I expect that each of us representing four perspectives on reading— the creative producer, performer, media scholar, and literary scholar —might consider his or her approach the default position for all readers. After all, each of us was a “general” reader before becoming “specialized,” and each would also reject an exclusive position that isolated others. (location 1555)[vi]

            If we as teachers allow students to take their natural “roles”, there will be a multitude of experts to contribute to a class discussion. Creators and producers will interpret the text differently from the scholars, but both points of view are equally valid and each brings a perspective to the discussion that the other needs to hear. Common Core negates one way of reading in such a way that it labels it “bad” and then wonders why kids don’t read. To dwell on “unpacking” the literature rather than dwelling in it does our students, and ultimately our society, a grave disservice.  Kelly adds,

Similarly, closer reading of a text allows us to experience and learn more in a dynamic relationship between what the author has put on the page and what we actually take in. The text begins to have meaning for us in more varied and subtle ways, and we begin to feel that we know it better. So we judge and have opinions. Just as we begin to argue with the person we know better than before, we begin to argue with a text or with the assumptions people have had about a text. One can measure that kind of knowledge best, perhaps, through writing assignments that allow students to develop critical opinions, explore the complexity of their responses, and communicate their differences with other readers. (location 1600)[vii]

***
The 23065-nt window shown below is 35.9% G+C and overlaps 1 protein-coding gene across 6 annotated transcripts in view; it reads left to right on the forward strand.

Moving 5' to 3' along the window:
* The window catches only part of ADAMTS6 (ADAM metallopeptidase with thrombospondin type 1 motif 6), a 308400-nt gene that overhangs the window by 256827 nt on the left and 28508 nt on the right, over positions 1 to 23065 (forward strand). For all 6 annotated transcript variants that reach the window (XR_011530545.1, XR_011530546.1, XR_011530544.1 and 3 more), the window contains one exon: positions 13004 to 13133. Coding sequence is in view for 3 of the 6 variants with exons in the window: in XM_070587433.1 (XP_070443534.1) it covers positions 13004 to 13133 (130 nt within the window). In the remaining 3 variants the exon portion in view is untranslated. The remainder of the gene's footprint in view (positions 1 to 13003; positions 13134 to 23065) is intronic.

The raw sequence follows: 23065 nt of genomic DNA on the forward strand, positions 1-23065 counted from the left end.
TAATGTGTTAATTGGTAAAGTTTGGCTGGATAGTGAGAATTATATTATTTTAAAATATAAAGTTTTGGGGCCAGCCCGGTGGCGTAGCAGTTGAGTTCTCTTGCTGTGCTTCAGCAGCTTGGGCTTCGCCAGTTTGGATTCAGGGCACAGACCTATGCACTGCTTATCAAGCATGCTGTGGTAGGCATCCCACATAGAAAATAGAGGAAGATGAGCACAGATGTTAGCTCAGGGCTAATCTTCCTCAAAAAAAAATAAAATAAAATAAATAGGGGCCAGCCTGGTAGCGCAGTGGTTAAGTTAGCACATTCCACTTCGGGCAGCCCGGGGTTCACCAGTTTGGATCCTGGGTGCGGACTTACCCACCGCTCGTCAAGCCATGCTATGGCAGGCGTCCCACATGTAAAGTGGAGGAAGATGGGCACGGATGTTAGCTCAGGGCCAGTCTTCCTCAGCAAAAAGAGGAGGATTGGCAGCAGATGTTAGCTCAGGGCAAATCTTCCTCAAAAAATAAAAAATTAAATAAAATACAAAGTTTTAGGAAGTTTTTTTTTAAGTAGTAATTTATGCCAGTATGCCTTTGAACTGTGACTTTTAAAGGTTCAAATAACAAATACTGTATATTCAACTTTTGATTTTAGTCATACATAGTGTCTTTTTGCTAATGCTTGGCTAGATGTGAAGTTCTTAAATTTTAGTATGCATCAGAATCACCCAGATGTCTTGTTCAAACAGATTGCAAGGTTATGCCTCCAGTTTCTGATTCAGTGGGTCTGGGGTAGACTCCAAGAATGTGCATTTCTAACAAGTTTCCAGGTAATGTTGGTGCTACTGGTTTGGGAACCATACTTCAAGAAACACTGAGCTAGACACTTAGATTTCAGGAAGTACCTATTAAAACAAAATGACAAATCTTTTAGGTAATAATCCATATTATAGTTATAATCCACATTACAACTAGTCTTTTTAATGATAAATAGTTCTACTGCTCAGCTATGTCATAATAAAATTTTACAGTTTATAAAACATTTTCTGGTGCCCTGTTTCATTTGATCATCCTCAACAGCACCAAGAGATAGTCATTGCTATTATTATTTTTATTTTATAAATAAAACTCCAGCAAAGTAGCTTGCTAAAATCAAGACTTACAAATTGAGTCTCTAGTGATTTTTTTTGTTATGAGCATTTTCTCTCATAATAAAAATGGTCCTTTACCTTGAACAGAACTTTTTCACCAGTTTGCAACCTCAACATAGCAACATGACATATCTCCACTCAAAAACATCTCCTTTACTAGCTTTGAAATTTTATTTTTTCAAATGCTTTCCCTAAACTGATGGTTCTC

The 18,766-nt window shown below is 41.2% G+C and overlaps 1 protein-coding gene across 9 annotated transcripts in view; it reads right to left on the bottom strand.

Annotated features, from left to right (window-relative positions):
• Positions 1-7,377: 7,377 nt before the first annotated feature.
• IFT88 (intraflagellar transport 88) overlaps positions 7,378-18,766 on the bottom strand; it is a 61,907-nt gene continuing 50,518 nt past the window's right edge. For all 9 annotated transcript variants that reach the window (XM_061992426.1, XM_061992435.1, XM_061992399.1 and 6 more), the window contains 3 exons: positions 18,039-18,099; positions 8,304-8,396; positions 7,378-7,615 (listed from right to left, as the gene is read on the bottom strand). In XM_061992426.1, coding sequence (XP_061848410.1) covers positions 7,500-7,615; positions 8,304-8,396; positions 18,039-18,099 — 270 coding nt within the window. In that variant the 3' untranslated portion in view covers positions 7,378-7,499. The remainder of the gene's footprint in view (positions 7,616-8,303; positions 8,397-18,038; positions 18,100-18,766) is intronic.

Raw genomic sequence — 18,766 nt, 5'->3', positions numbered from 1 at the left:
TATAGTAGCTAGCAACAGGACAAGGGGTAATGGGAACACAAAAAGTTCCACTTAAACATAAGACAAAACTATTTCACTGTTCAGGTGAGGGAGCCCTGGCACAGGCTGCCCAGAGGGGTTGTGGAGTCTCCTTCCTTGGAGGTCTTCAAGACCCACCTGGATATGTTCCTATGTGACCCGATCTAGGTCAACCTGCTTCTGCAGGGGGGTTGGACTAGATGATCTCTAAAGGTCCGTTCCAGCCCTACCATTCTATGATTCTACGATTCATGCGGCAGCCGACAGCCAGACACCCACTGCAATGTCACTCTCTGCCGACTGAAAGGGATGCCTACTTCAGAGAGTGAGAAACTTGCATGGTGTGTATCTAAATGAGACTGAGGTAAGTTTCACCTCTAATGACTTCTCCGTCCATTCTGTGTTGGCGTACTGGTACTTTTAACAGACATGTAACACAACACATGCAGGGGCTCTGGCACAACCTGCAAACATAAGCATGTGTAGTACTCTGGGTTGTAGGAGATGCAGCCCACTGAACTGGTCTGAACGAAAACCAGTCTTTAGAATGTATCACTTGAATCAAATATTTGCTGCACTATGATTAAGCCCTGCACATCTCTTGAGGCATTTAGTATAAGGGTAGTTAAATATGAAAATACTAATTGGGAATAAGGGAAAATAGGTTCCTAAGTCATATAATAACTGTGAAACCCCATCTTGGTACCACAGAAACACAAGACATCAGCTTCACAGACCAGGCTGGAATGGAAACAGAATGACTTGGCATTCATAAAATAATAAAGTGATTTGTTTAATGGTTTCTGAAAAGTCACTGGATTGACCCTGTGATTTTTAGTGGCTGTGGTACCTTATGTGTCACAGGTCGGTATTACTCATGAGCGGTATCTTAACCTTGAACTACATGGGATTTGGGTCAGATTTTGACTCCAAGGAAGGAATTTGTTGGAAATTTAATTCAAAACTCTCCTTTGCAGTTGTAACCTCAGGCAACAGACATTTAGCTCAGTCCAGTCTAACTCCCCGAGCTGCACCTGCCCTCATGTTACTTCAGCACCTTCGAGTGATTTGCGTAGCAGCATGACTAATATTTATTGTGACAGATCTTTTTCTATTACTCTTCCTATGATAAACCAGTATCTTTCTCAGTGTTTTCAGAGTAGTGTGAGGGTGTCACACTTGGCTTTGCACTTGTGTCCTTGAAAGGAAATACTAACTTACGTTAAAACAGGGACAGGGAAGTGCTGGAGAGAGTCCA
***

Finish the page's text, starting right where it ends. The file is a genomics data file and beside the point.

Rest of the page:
Jenkins reassures the teacher that adherence to the original text is the first critical step in remixing. It must be understood and valued for what the author intended first, but then open to interpretation, extrapolation, re-mixing, “modding”, and other creating uses that give the literature contemporary relevance. These are the words that should accompany reading: experience, learn, dynamic, meaning, and identification. Factual knowledge is such a small part of knowing a book! Use the personal experiences and world views of the students to guide discussions rather than focus on expected (and testable) outcomes. This is where I think it’s okay to just tell the students outright what the “experts” say and what the “right” answer is—and then allow students to define the literature for themselves with evidence and logic and critical thinking. Then they know what to say on the standardized test, but they also make the literature their own.